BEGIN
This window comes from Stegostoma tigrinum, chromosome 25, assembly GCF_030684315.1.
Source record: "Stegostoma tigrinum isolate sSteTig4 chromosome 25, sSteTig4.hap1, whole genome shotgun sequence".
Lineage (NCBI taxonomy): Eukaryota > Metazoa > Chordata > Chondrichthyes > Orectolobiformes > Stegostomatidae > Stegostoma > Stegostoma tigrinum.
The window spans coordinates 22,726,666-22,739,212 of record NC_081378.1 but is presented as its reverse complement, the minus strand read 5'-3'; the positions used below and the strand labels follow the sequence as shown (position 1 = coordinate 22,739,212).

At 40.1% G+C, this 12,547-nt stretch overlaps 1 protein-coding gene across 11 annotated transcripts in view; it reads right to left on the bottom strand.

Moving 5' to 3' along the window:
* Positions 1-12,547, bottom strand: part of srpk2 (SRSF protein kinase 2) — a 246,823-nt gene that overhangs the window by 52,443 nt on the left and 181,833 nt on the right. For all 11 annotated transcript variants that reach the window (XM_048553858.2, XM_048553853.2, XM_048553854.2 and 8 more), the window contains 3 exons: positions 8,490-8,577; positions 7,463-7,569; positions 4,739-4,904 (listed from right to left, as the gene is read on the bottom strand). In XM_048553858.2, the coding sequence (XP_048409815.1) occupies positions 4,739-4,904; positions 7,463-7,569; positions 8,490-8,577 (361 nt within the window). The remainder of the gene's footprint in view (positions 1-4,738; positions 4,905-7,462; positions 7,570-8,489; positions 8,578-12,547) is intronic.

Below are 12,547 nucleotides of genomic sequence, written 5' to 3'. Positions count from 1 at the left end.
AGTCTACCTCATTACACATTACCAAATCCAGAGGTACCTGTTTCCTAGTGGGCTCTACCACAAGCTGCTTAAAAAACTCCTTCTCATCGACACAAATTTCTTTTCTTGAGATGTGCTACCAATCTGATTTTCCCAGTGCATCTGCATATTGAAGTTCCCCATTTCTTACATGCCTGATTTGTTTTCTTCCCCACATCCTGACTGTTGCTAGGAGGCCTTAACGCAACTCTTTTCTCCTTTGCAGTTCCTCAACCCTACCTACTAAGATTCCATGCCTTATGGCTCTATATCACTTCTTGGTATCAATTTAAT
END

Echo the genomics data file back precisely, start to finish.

This window comes from Stegostoma tigrinum, chromosome 25, assembly GCF_030684315.1.
Source record: "Stegostoma tigrinum isolate sSteTig4 chromosome 25, sSteTig4.hap1, whole genome shotgun sequence".
Lineage (NCBI taxonomy): Eukaryota > Metazoa > Chordata > Chondrichthyes > Orectolobiformes > Stegostomatidae > Stegostoma > Stegostoma tigrinum.
The window spans coordinates 22,726,666-22,739,212 of record NC_081378.1 but is presented as its reverse complement, the minus strand read 5'-3'; the positions used below and the strand labels follow the sequence as shown (position 1 = coordinate 22,739,212).

At 40.1% G+C, this 12,547-nt stretch overlaps 1 protein-coding gene across 11 annotated transcripts in view; it reads right to left on the bottom strand.

Moving 5' to 3' along the window:
* Positions 1-12,547, bottom strand: part of srpk2 (SRSF protein kinase 2) — a 246,823-nt gene that overhangs the window by 52,443 nt on the left and 181,833 nt on the right. For all 11 annotated transcript variants that reach the window (XM_048553858.2, XM_048553853.2, XM_048553854.2 and 8 more), the window contains 3 exons: positions 8,490-8,577; positions 7,463-7,569; positions 4,739-4,904 (listed from right to left, as the gene is read on the bottom strand). In XM_048553858.2, the coding sequence (XP_048409815.1) occupies positions 4,739-4,904; positions 7,463-7,569; positions 8,490-8,577 (361 nt within the window). The remainder of the gene's footprint in view (positions 1-4,738; positions 4,905-7,462; positions 7,570-8,489; positions 8,578-12,547) is intronic.

Below are 12,547 nucleotides of genomic sequence, written 5' to 3'. Positions count from 1 at the left end.
AGTCTACCTCATTACACATTACCAAATCCAGAGGTACCTGTTTCCTAGTGGGCTCTACCACAAGCTGCTTAAAAAACTCCTTCTCATCGACACAAATTTCTTTTCTTGAGATGTGCTACCAATCTGATTTTCCCAGTGCATCTGCATATTGAAGTTCCCCATTTCTTACATGCCTGATTTGTTTTCTTCCCCACATCCTGACTGTTGCTAGGAGGCCTTAACGCAACTCTTTTCTCCTTTGCAGTTCCTCAACCCTACCTACTAAGATTCCATGCCTTATGGCTCTATATCACTTCTTGGTATCAATTTAAT